From the beginning, I treated the nursery land as if I were just a temporary caretaker, and one day it might be sold to an investor or passed on to one of my children. I didn’t want the next owner inheriting property that had been polluted with hazardous chemicals or was dotted with caches of buried junk. We decided not to take the easy way around a problem, but do the right thing from the start, even though it might cost more money or take more effort.
I bought my first 15-acre block of land in 1981. One of the first jobs we tackled was to renovate our office, an old 1000 square foot wooden barracks moved to the property from the University of Florida campus where it had served as married housing for returning WWII vets. Since the roof leaked, we began tearing off the old asphalt shingles only to discover that there were six layers of roof nailed one on top of the other. After many hard days levering out nails and scraping with flat point shovels, we were able to get it down to the wood decking. We could have taken the old shingles and nails to the back of the property and buried them in a pit or thrown them down a sinkhole, but we opted to laboriously stack them into my pickup and haul them to the county landfill.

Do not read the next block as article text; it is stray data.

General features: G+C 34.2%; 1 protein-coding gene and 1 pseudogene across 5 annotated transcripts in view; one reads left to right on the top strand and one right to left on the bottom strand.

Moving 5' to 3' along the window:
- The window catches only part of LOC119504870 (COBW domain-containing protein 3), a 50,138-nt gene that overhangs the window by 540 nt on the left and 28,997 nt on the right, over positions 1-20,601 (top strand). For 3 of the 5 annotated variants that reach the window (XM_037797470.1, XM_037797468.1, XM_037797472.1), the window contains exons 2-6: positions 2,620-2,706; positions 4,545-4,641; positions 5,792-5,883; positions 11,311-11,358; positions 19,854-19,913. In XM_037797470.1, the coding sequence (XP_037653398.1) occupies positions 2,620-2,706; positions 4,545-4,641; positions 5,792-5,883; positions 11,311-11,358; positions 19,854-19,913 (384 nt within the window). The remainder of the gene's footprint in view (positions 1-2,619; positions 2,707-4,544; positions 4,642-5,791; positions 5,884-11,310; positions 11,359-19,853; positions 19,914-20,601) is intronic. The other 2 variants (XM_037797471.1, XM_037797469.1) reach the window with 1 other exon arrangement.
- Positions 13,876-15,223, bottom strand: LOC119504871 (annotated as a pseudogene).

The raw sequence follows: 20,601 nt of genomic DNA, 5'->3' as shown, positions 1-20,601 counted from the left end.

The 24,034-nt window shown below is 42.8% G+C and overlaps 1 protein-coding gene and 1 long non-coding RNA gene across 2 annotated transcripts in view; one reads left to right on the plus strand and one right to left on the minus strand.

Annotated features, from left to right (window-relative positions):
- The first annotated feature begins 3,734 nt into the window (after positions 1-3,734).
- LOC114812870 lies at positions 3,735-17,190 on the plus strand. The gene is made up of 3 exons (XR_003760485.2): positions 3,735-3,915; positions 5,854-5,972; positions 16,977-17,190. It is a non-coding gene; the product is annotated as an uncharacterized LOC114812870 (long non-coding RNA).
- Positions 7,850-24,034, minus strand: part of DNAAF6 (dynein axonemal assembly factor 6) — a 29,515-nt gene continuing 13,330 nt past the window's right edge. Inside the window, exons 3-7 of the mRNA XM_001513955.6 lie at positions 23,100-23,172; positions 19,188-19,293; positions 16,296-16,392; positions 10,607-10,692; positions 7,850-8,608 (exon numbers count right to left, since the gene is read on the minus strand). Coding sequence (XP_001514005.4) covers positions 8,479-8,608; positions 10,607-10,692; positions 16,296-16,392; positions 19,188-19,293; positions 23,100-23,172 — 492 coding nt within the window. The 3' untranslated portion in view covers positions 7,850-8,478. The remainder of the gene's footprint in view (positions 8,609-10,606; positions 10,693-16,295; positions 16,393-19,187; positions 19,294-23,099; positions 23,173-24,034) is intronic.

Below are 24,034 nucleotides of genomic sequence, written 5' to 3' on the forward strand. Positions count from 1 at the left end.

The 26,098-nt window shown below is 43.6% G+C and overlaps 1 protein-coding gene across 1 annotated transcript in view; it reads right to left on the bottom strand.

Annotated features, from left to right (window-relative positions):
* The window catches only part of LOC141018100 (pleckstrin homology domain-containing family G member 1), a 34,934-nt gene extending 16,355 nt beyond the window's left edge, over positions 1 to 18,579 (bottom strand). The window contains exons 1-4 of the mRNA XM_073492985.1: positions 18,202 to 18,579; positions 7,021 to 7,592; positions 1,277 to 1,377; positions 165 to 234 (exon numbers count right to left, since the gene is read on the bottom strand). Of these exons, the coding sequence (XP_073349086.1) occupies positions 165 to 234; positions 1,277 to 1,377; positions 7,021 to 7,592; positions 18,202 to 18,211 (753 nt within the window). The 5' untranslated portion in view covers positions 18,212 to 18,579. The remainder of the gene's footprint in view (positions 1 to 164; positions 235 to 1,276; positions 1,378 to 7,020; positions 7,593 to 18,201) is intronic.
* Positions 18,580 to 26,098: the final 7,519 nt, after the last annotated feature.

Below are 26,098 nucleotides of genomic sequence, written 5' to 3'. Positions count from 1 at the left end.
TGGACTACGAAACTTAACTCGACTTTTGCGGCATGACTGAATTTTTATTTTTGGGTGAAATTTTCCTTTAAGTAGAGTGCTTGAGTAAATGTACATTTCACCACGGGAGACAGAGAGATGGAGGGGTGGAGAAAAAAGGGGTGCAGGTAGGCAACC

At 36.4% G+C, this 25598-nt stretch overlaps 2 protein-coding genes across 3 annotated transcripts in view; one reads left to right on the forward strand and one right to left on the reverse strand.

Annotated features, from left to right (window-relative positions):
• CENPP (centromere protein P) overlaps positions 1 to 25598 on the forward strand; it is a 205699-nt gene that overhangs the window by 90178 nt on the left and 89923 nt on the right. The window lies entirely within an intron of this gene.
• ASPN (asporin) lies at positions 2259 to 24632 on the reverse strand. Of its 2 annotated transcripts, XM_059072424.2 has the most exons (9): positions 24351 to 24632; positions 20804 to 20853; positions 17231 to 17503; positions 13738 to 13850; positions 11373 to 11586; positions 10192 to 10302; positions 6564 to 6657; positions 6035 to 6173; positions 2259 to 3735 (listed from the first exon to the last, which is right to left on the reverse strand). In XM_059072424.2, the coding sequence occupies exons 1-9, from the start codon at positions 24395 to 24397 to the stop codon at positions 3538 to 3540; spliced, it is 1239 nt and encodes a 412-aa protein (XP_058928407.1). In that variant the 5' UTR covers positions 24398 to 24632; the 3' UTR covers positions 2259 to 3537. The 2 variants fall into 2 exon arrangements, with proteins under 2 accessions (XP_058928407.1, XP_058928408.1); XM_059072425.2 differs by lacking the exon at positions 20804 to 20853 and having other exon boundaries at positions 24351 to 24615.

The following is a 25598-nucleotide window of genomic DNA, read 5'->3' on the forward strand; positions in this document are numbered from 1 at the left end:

Fortunately, Alachua County has a very active Environmental Protection Agency, and although it was often a nuisance to deal with their surprise visits and strict rules regarding waste storage and disposal, I’m glad they kept us from doing the wrong thing and taking shortcuts we might later regret. Triple-rinsed insecticide containers went into the dumpster, used anti-freeze, oil and oil filters were hauled off by a professional waste disposal company. Our large diesel and gas tanks as well as our used oil container were placed in secondary containment to prevent leakage and environmental catastrophe. Even shop rags were sent to a professional cleaner.
One place we didn’t skimp was in building a state-of-the-art chemical storage facility with special floors, fire-proofing and extra ventilation. Whatever pesticides, herbicides and fungicides we purchased, we didn’t want to worry about them leaking out into the ground and finding their way down to our drinking water, just 100’ below our feet.
My basic nature is to be a pack rat, never throwing away anything that I might someday find a use for. Call it being frugal or maybe I’m just plain cheap, but I can’t stand waste of any kind. So as the business grew, we implemented rules to re-use, re-cycle, and protect the land and the aquifer below it.